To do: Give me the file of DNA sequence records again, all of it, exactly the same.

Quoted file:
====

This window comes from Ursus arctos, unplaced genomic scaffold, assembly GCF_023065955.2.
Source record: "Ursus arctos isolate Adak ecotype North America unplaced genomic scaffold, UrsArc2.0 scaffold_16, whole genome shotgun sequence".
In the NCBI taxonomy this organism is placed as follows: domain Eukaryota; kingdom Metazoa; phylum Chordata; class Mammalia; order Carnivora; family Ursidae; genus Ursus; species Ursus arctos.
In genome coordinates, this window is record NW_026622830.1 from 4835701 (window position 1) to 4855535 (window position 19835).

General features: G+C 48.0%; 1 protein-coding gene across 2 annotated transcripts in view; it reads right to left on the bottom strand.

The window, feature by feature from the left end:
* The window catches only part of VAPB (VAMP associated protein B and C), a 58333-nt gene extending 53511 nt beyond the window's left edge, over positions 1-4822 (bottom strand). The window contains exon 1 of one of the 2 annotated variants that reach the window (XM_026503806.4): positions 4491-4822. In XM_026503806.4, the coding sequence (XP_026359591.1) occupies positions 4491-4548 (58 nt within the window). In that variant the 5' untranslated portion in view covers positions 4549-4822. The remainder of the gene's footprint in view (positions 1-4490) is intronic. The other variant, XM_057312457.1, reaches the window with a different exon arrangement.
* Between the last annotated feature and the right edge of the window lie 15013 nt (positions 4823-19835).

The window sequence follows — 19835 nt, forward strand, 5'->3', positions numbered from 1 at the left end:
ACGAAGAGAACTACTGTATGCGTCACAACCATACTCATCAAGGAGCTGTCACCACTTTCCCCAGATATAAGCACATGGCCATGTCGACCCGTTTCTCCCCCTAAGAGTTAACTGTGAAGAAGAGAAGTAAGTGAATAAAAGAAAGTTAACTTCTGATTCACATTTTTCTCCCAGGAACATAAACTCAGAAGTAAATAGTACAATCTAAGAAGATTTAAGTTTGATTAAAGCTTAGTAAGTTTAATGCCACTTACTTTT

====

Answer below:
This window comes from Ursus arctos, unplaced genomic scaffold, assembly GCF_023065955.2.
Source record: "Ursus arctos isolate Adak ecotype North America unplaced genomic scaffold, UrsArc2.0 scaffold_16, whole genome shotgun sequence".
In the NCBI taxonomy this organism is placed as follows: domain Eukaryota; kingdom Metazoa; phylum Chordata; class Mammalia; order Carnivora; family Ursidae; genus Ursus; species Ursus arctos.
In genome coordinates, this window is record NW_026622830.1 from 4835701 (window position 1) to 4855535 (window position 19835).

General features: G+C 48.0%; 1 protein-coding gene across 2 annotated transcripts in view; it reads right to left on the bottom strand.

The window, feature by feature from the left end:
* The window catches only part of VAPB (VAMP associated protein B and C), a 58333-nt gene extending 53511 nt beyond the window's left edge, over positions 1-4822 (bottom strand). The window contains exon 1 of one of the 2 annotated variants that reach the window (XM_026503806.4): positions 4491-4822. In XM_026503806.4, the coding sequence (XP_026359591.1) occupies positions 4491-4548 (58 nt within the window). In that variant the 5' untranslated portion in view covers positions 4549-4822. The remainder of the gene's footprint in view (positions 1-4490) is intronic. The other variant, XM_057312457.1, reaches the window with a different exon arrangement.
* Between the last annotated feature and the right edge of the window lie 15013 nt (positions 4823-19835).

The window sequence follows — 19835 nt, forward strand, 5'->3', positions numbered from 1 at the left end:
ACGAAGAGAACTACTGTATGCGTCACAACCATACTCATCAAGGAGCTGTCACCACTTTCCCCAGATATAAGCACATGGCCATGTCGACCCGTTTCTCCCCCTAAGAGTTAACTGTGAAGAAGAGAAGTAAGTGAATAAAAGAAAGTTAACTTCTGATTCACATTTTTCTCCCAGGAACATAAACTCAGAAGTAAATAGTACAATCTAAGAAGATTTAAGTTTGATTAAAGCTTAGTAAGTTTAATGCCACTTACTTTT